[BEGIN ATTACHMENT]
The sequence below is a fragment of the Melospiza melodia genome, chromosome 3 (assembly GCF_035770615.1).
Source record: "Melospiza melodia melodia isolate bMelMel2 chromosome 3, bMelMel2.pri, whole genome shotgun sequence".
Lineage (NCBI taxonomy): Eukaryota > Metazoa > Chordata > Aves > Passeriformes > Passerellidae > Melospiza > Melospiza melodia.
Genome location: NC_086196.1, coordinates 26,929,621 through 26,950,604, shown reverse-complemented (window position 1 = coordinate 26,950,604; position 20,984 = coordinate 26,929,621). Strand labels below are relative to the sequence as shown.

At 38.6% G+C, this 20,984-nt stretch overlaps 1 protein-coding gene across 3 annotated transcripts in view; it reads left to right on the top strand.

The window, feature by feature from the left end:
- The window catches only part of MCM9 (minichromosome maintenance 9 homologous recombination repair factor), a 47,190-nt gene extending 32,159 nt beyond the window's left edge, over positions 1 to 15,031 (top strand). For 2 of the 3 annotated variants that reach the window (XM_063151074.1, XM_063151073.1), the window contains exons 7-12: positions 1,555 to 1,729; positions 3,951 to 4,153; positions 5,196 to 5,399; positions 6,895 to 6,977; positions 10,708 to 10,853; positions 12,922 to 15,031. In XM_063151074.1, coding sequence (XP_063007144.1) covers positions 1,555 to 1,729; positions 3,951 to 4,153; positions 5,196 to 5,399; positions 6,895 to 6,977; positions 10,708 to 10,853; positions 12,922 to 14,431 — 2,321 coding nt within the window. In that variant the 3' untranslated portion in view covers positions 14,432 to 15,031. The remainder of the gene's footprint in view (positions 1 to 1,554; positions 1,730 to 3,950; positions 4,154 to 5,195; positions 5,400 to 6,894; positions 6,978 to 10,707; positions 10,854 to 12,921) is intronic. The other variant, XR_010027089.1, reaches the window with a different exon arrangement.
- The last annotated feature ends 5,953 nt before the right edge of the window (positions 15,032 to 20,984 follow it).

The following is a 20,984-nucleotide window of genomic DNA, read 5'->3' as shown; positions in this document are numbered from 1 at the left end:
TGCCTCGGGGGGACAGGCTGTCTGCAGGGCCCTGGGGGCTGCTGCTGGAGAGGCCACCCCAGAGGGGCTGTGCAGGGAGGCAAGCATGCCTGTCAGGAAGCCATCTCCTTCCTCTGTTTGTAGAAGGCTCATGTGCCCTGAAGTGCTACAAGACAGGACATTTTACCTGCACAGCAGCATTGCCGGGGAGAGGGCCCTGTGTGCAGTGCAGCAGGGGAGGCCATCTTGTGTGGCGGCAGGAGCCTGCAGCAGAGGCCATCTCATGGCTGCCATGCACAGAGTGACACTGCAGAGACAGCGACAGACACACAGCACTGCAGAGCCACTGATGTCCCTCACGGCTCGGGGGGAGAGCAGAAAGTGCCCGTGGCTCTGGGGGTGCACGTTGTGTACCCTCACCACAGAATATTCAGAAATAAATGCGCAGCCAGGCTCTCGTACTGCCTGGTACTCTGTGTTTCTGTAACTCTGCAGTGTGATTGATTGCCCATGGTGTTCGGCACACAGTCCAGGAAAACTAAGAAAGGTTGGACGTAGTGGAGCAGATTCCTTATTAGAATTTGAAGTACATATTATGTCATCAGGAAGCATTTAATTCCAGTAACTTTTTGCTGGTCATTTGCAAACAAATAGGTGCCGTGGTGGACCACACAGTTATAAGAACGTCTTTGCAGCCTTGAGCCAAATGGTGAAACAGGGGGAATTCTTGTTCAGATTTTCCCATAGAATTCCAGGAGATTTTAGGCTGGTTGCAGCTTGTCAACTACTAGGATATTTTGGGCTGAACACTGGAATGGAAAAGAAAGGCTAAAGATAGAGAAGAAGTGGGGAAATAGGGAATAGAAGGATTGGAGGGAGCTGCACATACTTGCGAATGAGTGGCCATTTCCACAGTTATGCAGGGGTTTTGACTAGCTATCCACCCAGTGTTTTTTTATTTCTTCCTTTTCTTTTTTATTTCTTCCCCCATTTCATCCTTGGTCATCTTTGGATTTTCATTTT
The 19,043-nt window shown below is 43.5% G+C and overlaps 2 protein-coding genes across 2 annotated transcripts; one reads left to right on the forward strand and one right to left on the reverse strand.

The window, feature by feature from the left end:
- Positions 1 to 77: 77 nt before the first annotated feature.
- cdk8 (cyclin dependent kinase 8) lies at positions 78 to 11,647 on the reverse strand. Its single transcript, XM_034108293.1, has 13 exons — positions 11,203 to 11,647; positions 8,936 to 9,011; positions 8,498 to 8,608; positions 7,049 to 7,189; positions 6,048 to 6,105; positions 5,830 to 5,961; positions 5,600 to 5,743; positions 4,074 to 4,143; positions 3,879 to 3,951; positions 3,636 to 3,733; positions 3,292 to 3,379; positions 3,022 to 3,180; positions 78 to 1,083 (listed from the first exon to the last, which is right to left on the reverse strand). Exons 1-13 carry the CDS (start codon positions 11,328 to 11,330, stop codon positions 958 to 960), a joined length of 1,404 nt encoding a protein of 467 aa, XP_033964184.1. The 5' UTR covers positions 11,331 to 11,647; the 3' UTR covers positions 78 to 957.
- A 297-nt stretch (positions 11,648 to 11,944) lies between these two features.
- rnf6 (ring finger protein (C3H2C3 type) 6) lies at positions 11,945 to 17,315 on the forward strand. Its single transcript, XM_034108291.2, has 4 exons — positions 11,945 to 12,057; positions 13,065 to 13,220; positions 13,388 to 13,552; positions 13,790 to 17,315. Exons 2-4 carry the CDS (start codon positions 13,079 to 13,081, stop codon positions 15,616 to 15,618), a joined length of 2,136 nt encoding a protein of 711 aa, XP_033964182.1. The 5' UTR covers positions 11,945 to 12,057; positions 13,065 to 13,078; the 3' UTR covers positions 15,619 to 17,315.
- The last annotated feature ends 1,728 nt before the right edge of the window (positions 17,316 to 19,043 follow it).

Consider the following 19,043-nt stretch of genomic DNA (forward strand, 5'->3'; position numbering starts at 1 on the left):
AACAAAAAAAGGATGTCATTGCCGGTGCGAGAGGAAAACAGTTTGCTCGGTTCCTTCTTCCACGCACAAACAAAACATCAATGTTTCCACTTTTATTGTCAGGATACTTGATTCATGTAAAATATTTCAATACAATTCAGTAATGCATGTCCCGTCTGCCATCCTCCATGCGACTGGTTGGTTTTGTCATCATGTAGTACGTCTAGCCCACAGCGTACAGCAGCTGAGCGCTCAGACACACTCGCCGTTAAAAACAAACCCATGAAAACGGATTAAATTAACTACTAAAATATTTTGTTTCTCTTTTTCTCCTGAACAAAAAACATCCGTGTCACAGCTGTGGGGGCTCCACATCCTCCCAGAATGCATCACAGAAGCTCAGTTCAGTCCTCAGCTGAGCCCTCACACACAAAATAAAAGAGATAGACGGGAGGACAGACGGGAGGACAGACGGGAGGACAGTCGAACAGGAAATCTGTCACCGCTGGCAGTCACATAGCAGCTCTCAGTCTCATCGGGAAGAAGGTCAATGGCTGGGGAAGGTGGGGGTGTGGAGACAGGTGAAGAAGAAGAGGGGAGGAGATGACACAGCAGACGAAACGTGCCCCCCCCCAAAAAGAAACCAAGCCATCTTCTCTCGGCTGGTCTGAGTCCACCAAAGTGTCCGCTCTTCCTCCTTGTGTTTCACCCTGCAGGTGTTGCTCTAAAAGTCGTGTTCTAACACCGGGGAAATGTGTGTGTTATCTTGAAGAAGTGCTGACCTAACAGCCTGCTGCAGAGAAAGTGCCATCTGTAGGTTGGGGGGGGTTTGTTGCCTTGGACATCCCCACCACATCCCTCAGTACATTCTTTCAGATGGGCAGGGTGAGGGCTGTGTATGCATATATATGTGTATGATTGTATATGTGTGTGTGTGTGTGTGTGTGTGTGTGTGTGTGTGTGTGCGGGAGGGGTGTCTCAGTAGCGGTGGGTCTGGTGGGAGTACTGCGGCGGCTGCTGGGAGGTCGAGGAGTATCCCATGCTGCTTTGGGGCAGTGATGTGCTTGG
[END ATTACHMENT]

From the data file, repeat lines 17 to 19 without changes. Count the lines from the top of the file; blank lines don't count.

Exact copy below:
- The last annotated feature ends 1,728 nt before the right edge of the window (positions 17,316 to 19,043 follow it).

Consider the following 19,043-nt stretch of genomic DNA (forward strand, 5'->3'; position numbering starts at 1 on the left):
AACAAAAAAAGGATGTCATTGCCGGTGCGAGAGGAAAACAGTTTGCTCGGTTCCTTCTTCCACGCACAAACAAAACATCAATGTTTCCACTTTTATTGTCAGGATACTTGATTCATGTAAAATATTTCAATACAATTCAGTAATGCATGTCCCGTCTGCCATCCTCCATGCGACTGGTTGGTTTTGTCATCATGTAGTACGTCTAGCCCACAGCGTACAGCAGCTGAGCGCTCAGACACACTCGCCGTTAAAAACAAACCCATGAAAACGGATTAAATTAACTACTAAAATATTTTGTTTCTCTTTTTCTCCTGAACAAAAAACATCCGTGTCACAGCTGTGGGGGCTCCACATCCTCCCAGAATGCATCACAGAAGCTCAGTTCAGTCCTCAGCTGAGCCCTCACACACAAAATAAAAGAGATAGACGGGAGGACAGACGGGAGGACAGACGGGAGGACAGTCGAACAGGAAATCTGTCACCGCTGGCAGTCACATAGCAGCTCTCAGTCTCATCGGGAAGAAGGTCAATGGCTGGGGAAGGTGGGGGTGTGGAGACAGGTGAAGAAGAAGAGGGGAGGAGATGACACAGCAGACGAAACGTGCCCCCCCCCAAAAAGAAACCAAGCCATCTTCTCTCGGCTGGTCTGAGTCCACCAAAGTGTCCGCTCTTCCTCCTTGTGTTTCACCCTGCAGGTGTTGCTCTAAAAGTCGTGTTCTAACACCGGGGAAATGTGTGTGTTATCTTGAAGAAGTGCTGACCTAACAGCCTGCTGCAGAGAAAGTGCCATCTGTAGGTTGGGGGGGGTTTGTTGCCTTGGACATCCCCACCACATCCCTCAGTACATTCTTTCAGATGGGCAGGGTGAGGGCTGTGTATGCATATATATGTGTATGATTGTATATGTGTGTGTGTGTGTGTGTGTGTGTGTGTGTGTGTGTGTGCGGGAGGGGTGTCTCAGTAGCGGTGGGTCTGGTGGGAGTACTGCGGCGGCTGCTGGGAGGTCGAGGAGTATCCCATGCTGCTTTGGGGCAGTGATGTGCTTGG